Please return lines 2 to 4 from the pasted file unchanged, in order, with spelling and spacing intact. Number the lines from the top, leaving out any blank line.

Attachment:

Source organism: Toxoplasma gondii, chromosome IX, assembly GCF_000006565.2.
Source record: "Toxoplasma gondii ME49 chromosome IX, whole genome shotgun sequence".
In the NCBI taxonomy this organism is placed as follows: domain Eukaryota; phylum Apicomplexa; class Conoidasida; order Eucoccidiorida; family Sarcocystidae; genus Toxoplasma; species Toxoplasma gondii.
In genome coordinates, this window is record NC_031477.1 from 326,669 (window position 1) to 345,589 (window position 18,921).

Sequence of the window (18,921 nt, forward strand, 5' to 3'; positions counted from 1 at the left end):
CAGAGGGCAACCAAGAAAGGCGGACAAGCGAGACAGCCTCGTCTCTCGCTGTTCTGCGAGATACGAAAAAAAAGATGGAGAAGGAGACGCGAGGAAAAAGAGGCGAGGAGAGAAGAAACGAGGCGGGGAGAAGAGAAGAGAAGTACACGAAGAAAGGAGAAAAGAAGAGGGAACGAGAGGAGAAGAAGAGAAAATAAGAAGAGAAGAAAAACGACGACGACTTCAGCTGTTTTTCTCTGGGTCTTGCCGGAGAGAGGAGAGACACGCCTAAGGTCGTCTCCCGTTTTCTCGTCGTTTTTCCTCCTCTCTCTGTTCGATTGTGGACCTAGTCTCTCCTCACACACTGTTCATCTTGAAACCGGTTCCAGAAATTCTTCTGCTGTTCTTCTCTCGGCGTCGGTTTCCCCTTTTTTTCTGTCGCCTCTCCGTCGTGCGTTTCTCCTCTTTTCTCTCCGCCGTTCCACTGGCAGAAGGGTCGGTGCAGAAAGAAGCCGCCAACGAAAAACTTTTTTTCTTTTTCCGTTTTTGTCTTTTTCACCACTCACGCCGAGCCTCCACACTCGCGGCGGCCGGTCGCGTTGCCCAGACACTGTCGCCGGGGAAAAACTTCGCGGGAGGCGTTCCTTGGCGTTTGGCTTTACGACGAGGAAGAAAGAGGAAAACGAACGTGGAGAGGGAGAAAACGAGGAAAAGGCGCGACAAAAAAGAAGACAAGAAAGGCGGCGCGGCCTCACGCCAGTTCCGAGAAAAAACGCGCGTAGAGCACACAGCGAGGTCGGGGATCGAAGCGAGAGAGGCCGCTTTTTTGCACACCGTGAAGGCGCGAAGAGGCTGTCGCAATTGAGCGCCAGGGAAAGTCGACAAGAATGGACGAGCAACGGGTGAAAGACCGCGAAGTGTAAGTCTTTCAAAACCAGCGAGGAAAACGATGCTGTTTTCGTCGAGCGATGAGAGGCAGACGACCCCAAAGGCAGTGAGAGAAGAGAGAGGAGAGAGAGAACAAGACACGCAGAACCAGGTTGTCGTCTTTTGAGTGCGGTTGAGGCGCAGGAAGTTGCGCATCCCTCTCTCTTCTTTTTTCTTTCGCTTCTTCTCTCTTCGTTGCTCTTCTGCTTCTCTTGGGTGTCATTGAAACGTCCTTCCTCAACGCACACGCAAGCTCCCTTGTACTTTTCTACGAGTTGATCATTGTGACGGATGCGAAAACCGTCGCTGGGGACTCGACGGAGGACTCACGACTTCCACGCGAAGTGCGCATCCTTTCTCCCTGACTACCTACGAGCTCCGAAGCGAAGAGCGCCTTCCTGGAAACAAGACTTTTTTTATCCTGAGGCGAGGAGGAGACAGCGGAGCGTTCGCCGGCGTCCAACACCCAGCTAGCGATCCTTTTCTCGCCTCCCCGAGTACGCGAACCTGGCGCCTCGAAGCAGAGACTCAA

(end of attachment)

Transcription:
Source record: "Toxoplasma gondii ME49 chromosome IX, whole genome shotgun sequence".
In the NCBI taxonomy this organism is placed as follows: domain Eukaryota; phylum Apicomplexa; class Conoidasida; order Eucoccidiorida; family Sarcocystidae; genus Toxoplasma; species Toxoplasma gondii.
In genome coordinates, this window is record NC_031477.1 from 326,669 (window position 1) to 345,589 (window position 18,921).